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Building the Business Case for Biodiversity

November 06, 2020 |

This article was originally published on Global Landscapes Forum

““If we treat biodiversity as if it’s for free, people falsely believe that biodiversity has no cost – and therefore, if it depreciates, it also attracts no cost,” said Tony Simons, Executive Director of the Center for International Forestry Research – World Agroforestry (CIFOR-ICRAF) and its newest initiative Resilient Landscapes, in a session at the Global Landscapes Forum’s Biodiversity Digital Conference on 29 October titled, “The Nature of Business”. Resilient Landscapes is an innovative platform that aims to tackle deforestation, degraded landscapes and broken food systems that are contributing to climate change and biodiversity loss by providing attractive investment solutions to companies, financial investors, donors and governments.

…“There is not always a strong match between where the most green opportunities lie and the investment environments that are attractive for private capital flows,” said panelist Jaspreet Stamm, Director at Finance in Motion… “In many cases, we find companies or financial institutions where there is a strategic interest from management to become more environmentally friendly in their operations, and where there is also a business opportunity in doing so,” she said.

Panelist Andre van de Beld, who heads sustainability for cocoa at large-scale agro-commodity trader Export Trading Group (ETG), provided a case in point. Cocoa production, the majority of which takes place in Ghana and Ivory Coast, has been responsible for immense deforestation in these two countries. However, in recent years, industry players have become increasingly aware of the impacts of deforestation and climate change for the viability of cocoa production in the future. This led in 2017 to the Cocoa and Forests Initiative, under which signatory companies, which represent 85 percent of the market, work with the national governments and a selection of NGOs to end deforestation and restore forest areas.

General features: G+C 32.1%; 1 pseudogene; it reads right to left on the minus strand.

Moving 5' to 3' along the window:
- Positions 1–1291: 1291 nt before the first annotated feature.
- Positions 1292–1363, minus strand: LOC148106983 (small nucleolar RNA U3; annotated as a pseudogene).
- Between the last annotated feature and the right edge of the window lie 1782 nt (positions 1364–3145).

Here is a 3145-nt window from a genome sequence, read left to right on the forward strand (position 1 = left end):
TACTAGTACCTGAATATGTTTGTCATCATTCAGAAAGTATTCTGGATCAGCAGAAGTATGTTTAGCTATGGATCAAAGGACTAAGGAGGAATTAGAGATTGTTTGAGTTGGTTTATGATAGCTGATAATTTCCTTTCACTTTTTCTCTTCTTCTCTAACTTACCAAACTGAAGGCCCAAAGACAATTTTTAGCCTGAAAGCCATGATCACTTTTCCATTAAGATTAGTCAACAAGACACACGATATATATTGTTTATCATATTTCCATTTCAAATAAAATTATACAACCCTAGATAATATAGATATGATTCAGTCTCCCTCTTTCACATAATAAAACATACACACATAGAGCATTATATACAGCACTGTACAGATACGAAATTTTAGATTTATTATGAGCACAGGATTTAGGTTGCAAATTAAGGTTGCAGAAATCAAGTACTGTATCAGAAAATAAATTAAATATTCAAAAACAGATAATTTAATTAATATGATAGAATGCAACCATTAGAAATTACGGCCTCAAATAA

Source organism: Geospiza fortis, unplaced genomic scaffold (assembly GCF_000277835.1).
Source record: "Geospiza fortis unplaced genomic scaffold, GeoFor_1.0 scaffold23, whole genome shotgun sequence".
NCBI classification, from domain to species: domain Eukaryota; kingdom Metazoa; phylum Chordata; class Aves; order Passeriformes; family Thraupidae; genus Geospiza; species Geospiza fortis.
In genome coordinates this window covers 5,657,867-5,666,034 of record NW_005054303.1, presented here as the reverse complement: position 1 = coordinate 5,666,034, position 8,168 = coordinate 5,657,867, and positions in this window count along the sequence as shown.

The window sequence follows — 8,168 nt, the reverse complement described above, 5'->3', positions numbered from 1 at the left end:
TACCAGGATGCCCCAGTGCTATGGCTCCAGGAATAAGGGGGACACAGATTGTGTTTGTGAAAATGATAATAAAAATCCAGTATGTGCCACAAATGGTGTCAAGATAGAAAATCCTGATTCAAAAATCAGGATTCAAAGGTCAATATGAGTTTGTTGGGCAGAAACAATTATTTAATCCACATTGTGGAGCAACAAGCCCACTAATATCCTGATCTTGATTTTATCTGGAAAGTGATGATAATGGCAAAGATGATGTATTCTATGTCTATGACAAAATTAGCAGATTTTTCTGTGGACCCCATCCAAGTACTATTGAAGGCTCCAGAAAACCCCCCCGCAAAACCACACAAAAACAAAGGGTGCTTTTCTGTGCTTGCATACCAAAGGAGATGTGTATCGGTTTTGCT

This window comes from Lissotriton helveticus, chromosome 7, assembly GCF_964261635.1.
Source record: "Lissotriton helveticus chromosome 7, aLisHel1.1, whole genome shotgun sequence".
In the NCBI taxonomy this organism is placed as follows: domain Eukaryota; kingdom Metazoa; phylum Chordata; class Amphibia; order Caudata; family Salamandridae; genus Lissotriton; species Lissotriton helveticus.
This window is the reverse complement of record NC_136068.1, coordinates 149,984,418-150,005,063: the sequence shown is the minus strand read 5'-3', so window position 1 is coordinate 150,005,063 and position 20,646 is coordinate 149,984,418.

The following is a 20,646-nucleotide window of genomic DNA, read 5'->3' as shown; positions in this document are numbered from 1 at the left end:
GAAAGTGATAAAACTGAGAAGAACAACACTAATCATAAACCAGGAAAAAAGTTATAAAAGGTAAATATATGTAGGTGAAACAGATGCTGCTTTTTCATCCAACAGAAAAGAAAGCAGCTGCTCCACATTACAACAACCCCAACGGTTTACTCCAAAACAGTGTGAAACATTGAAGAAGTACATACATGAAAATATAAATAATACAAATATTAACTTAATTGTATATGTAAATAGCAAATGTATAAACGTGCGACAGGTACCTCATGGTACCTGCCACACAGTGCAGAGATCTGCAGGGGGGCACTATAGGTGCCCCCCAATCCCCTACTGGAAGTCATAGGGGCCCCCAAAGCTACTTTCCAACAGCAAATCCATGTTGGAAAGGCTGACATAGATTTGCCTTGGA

“This has triggered a lot of developments, and now in 2020, we see a lot of investments [into natural capital] going on,” said van de Beld. “We’ve also seen a shift where in the beginning, a lot of companies were focusing very much on the cocoa farm itself. But more recently they’ve begun expanding this scope to include things like reforestation for ecosystem services, and really focusing on the landscape model, which was definitely not the case 5 to 10 years ago.”

Martin Geiger, director of sustainability and corporate governance at German development finance institution DEG – a longstanding partner of ETG – praised the high level of transparency and disclosure that the company has developed over time. “I’m looking forward to seeing them now taking these learnings to other commodities,” he said, “which need these kinds of approaches just as much as the cocoa sector.””

Read on at: Global Landscapes Forum

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